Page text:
Giving our children a chance to explore what works and doesn’t — while under our guidance — offers them the gift of self-awareness. 

Encouraging autonomy when the stakes are small, allowing them space to “fail” will offer first-hand experience in getting back up on their figurative (or literal) feet.

When Lightning Strikes

Sometimes it takes a strike of lightning to wake us up.

Last month, lightning struck Washington DC. Four people went under a tree for shelter. Only one survived.

Sole Survivor

Amber Escudero-Kontostathis is twenty-eight and the sole survivor of the Lafayette Square lightning strike. When the summer storm began, Amber and three others went for cover under a tree just north of the White House.

  • Six bolts of lightening struck down where the four were waiting out the storm. Six bolts of lightning within 30 seconds.
  • High school sweethearts, James Mueller (76) and Donna Mueller (75) died from the lightening under that tree.
  • Brooks Lambertson (29) died shortly after from injuries caused by the lightening.
  • Amber Escudero-Kontostathis went 10 minutes without oxygen to her brain and without a heartbeat at all.

Life After Lightening Strikes

Amber lives with the physical sensation of surviving a lightning strike on her body:

Her nerves are misfiring. Her foot will sometimes feel like it is bare in snow. On the worst days, she feels like there are “10,000 grains of salt moving through each pore” of her feet. Source: The New York Times

There is the spiritual component of survival for Anna who frequently awakens to a “feeling similar to a dream of falling, except the thing that jolts her is a glowing ball of light the size of a playground ball speeding toward her face.”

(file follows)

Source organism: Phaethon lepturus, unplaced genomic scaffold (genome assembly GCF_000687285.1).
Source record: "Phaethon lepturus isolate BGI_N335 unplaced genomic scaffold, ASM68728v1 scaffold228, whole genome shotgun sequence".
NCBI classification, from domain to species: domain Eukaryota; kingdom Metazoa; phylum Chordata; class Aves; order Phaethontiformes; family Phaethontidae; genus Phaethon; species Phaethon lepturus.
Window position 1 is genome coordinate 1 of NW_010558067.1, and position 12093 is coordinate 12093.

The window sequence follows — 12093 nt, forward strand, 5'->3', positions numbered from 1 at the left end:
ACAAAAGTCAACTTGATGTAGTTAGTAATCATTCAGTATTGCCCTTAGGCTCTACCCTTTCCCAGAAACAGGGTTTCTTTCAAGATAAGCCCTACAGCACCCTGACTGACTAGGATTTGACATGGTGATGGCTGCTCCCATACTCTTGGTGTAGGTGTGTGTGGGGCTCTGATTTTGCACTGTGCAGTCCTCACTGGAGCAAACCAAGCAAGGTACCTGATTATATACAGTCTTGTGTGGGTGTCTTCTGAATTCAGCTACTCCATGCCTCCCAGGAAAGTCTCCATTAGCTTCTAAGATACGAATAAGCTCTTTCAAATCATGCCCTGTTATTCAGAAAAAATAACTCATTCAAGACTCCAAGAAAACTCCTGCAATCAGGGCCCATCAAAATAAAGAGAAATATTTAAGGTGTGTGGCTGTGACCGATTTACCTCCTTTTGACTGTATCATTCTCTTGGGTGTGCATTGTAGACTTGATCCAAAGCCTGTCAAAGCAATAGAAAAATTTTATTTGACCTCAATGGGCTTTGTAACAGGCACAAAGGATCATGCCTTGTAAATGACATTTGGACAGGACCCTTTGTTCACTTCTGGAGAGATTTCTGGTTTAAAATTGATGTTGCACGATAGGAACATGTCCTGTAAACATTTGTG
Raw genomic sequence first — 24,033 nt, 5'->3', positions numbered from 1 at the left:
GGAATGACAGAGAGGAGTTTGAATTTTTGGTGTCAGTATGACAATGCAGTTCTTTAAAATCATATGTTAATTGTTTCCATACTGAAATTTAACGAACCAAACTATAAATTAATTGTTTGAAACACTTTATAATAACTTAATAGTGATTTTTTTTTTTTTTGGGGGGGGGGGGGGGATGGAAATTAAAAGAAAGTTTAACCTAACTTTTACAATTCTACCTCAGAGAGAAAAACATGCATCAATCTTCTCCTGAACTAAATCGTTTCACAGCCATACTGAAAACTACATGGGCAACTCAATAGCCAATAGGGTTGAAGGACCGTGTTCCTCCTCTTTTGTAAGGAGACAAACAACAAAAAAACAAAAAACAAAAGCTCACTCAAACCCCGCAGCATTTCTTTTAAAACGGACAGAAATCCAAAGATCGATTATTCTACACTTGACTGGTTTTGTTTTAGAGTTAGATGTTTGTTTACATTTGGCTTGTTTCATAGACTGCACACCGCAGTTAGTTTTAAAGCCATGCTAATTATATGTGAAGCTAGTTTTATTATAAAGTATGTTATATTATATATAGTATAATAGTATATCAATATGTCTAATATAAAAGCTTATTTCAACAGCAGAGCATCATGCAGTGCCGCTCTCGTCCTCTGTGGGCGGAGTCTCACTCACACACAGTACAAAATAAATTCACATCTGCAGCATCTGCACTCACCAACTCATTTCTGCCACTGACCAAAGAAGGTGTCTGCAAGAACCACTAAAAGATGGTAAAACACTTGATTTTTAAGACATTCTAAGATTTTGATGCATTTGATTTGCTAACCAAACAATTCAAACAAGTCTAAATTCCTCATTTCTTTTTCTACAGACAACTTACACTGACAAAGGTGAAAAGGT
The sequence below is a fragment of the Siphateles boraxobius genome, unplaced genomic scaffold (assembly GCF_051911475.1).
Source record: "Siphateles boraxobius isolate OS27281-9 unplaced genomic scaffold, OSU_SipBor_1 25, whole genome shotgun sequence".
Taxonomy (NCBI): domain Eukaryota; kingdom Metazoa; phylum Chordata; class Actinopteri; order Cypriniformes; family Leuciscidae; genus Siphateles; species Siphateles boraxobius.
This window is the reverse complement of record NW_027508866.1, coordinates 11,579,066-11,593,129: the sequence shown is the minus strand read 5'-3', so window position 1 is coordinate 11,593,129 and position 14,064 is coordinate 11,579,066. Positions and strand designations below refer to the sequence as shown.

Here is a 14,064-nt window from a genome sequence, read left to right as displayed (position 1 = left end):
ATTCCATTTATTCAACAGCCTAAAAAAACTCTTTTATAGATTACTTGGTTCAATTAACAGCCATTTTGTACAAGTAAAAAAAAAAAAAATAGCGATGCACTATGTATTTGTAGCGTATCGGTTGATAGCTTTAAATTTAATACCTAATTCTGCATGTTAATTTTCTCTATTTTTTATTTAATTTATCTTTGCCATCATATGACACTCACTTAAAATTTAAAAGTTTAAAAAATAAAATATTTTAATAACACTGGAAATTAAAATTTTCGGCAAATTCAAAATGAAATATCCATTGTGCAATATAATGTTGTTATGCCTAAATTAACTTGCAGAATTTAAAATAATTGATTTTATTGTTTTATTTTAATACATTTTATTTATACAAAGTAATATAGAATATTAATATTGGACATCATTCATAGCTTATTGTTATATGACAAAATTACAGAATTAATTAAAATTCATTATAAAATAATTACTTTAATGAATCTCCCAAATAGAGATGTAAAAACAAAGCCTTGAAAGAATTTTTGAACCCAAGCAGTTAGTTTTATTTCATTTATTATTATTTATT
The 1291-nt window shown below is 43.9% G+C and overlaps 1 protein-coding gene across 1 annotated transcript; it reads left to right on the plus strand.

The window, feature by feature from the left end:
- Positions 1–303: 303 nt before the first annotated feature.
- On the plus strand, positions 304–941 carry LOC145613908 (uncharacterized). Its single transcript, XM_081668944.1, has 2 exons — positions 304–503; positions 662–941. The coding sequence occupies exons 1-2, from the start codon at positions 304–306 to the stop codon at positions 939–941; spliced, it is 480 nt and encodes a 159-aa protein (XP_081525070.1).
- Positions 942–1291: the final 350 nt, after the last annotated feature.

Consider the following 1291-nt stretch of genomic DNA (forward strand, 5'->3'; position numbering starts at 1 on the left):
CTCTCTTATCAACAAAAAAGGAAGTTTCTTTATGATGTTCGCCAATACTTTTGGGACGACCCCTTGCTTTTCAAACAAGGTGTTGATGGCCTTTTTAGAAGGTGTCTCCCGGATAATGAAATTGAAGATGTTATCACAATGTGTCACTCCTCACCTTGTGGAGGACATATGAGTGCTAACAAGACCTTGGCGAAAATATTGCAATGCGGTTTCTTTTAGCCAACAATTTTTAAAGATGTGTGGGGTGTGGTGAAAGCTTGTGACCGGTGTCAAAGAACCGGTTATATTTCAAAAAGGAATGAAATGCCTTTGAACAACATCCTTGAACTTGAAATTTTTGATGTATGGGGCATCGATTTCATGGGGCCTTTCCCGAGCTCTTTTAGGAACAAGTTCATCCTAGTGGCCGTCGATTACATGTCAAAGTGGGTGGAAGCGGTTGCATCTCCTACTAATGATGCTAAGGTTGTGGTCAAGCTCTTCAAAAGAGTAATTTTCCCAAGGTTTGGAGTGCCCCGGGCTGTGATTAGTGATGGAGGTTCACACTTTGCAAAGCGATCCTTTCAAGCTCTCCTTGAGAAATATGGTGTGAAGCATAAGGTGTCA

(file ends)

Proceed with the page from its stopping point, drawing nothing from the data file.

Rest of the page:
When Amber Escudero-Kontostathis, 28, drifts into a light sleep, she is frequently awakened by a feeling similar to a dream of falling, except the thing that jolts her is a glowing ball of light the size of a playground ball speeding toward her face.

And of course, Anna struggles with the mental anguish that comes from the miracle of surviving something that something that kills approximately 43 people a year.

Amber died on her birthday and was brought back — twice.

“I am not really comfortable being the one,[who survived]but it’s the hand I was dealt, and I am grateful for it, and I am going to make sure I do not let those three people down. I carry them with me in thought and in action every day.”-Amber Escudero-Kontostathis — NY TIMES

Amber’s Lesson for All of Us

Shortly after the August 4th deadly lightening strike, I was picking my son up from school. Thunder crackled and boomed around us as he got in the car, and bolts of lightening kept us company on the drive home.

We drove by a teenaged boy sitting with an umbrella. There were cars behind us. I couldn’t stop. He was sitting under a tree.

“That boy needs to get somewhere inside.” I said.

“Why? He’s protected from the tree,” my son said.

And there it was: a different kind of lightening, for sure. But striking (for me) all the same. I’d assumed my son knew that trees were a fantastic conductor of electricity. After all, he is in his second year of high school and taking rigorous STEM courses. Of course he would know that a tree was the worst place to go for shelter during a thunderstorm.

The Danger of Assumptions

Amber, James, Donna, and Brooks all assumed — like my son that heading under a tree during a thunderstorm brought protection.

It made me wonder: what other things do I assume my son knows?

My son now knows that heading under a tree during a lightening storm is the worst place to go. We talked about the roots of the tree offering a fast conductor for an electrical storm.